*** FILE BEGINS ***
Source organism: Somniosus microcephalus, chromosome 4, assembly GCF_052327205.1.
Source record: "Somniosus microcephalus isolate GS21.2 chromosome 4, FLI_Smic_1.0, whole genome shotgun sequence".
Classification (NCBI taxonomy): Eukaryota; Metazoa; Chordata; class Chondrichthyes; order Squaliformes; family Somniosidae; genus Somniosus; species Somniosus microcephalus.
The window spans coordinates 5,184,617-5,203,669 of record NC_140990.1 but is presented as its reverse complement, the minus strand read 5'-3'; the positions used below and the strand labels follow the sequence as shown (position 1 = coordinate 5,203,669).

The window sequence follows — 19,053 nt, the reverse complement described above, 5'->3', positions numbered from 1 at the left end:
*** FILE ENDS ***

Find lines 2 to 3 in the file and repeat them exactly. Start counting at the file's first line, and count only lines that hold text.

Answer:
Source record: "Somniosus microcephalus isolate GS21.2 chromosome 4, FLI_Smic_1.0, whole genome shotgun sequence".
Classification (NCBI taxonomy): Eukaryota; Metazoa; Chordata; class Chondrichthyes; order Squaliformes; family Somniosidae; genus Somniosus; species Somniosus microcephalus.